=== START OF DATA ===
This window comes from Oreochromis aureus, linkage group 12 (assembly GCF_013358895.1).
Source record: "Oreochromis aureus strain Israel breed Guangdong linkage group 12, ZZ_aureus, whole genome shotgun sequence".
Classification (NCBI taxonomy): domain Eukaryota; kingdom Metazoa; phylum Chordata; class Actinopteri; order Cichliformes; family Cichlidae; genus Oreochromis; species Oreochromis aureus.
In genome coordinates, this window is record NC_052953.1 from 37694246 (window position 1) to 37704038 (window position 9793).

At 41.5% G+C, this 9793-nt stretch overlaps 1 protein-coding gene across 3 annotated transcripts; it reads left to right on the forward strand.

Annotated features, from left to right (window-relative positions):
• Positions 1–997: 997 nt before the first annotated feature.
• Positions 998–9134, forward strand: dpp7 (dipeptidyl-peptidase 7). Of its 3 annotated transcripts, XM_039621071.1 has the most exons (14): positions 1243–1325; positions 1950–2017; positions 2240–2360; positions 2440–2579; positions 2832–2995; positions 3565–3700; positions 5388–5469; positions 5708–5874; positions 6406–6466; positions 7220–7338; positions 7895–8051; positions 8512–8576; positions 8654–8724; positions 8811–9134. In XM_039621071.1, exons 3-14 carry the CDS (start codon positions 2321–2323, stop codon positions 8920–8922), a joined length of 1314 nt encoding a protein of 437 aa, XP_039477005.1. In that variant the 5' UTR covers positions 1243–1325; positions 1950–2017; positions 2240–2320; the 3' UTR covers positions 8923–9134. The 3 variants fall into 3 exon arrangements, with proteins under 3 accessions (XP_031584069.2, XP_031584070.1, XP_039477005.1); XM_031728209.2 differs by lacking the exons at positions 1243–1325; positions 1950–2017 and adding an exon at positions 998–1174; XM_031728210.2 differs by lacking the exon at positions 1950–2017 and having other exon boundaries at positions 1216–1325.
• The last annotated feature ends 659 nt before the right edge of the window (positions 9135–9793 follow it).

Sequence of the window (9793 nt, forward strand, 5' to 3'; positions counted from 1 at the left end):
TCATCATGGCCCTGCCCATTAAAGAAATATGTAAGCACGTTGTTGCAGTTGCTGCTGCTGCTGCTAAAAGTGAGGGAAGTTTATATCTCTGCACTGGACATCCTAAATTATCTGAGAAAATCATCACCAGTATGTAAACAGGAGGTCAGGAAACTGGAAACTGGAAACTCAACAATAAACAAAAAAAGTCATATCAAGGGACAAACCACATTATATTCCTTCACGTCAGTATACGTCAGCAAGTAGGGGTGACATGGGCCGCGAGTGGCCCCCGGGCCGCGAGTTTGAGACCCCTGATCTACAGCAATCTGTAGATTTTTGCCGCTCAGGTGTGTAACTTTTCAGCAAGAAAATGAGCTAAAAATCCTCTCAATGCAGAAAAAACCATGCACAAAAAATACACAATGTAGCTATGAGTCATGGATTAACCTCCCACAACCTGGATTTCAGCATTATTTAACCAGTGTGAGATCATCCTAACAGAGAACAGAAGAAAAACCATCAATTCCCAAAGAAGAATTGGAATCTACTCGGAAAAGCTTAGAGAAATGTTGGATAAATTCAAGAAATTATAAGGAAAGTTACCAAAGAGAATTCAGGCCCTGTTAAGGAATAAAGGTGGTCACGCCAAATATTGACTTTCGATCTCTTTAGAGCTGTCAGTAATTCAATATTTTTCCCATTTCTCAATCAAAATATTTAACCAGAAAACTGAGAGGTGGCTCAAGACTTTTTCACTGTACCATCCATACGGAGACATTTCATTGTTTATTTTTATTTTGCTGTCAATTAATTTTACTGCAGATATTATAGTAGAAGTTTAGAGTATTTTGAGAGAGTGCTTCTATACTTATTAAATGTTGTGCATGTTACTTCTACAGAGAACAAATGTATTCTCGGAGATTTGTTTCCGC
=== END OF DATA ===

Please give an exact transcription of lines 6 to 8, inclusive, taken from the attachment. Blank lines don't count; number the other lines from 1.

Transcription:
Annotated features, from left to right (window-relative positions):
• Positions 1–997: 997 nt before the first annotated feature.
• Positions 998–9134, forward strand: dpp7 (dipeptidyl-peptidase 7). Of its 3 annotated transcripts, XM_039621071.1 has the most exons (14): positions 1243–1325; positions 1950–2017; positions 2240–2360; positions 2440–2579; positions 2832–2995; positions 3565–3700; positions 5388–5469; positions 5708–5874; positions 6406–6466; positions 7220–7338; positions 7895–8051; positions 8512–8576; positions 8654–8724; positions 8811–9134. In XM_039621071.1, exons 3-14 carry the CDS (start codon positions 2321–2323, stop codon positions 8920–8922), a joined length of 1314 nt encoding a protein of 437 aa, XP_039477005.1. In that variant the 5' UTR covers positions 1243–1325; positions 1950–2017; positions 2240–2320; the 3' UTR covers positions 8923–9134. The 3 variants fall into 3 exon arrangements, with proteins under 3 accessions (XP_031584069.2, XP_031584070.1, XP_039477005.1); XM_031728209.2 differs by lacking the exons at positions 1243–1325; positions 1950–2017 and adding an exon at positions 998–1174; XM_031728210.2 differs by lacking the exon at positions 1950–2017 and having other exon boundaries at positions 1216–1325.